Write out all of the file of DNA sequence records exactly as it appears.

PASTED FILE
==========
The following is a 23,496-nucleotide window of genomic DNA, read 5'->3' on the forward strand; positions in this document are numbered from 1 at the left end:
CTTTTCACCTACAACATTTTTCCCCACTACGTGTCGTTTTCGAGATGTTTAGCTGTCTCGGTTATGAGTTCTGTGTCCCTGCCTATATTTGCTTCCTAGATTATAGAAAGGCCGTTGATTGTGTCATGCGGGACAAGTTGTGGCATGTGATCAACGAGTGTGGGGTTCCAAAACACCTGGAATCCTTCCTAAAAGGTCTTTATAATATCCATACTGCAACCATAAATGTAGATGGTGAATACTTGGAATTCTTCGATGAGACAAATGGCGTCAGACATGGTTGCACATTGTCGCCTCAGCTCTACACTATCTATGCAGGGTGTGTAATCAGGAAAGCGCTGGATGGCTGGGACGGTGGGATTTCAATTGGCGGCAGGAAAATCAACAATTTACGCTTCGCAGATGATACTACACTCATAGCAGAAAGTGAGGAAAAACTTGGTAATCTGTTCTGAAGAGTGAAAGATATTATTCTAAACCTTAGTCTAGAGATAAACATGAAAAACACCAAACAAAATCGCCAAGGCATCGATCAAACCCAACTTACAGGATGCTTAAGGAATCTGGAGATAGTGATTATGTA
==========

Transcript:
The following is a 23,496-nucleotide window of genomic DNA, read 5'->3' on the forward strand; positions in this document are numbered from 1 at the left end:
CTTTTCACCTACAACATTTTTCCCCACTACGTGTCGTTTTCGAGATGTTTAGCTGTCTCGGTTATGAGTTCTGTGTCCCTGCCTATATTTGCTTCCTAGATTATAGAAAGGCCGTTGATTGTGTCATGCGGGACAAGTTGTGGCATGTGATCAACGAGTGTGGGGTTCCAAAACACCTGGAATCCTTCCTAAAAGGTCTTTATAATATCCATACTGCAACCATAAATGTAGATGGTGAATACTTGGAATTCTTCGATGAGACAAATGGCGTCAGACATGGTTGCACATTGTCGCCTCAGCTCTACACTATCTATGCAGGGTGTGTAATCAGGAAAGCGCTGGATGGCTGGGACGGTGGGATTTCAATTGGCGGCAGGAAAATCAACAATTTACGCTTCGCAGATGATACTACACTCATAGCAGAAAGTGAGGAAAAACTTGGTAATCTGTTCTGAAGAGTGAAAGATATTATTCTAAACCTTAGTCTAGAGATAAACATGAAAAACACCAAACAAAATCGCCAAGGCATCGATCAAACCCAACTTACAGGATGCTTAAGGAATCTGGAGATAGTGATTATGTA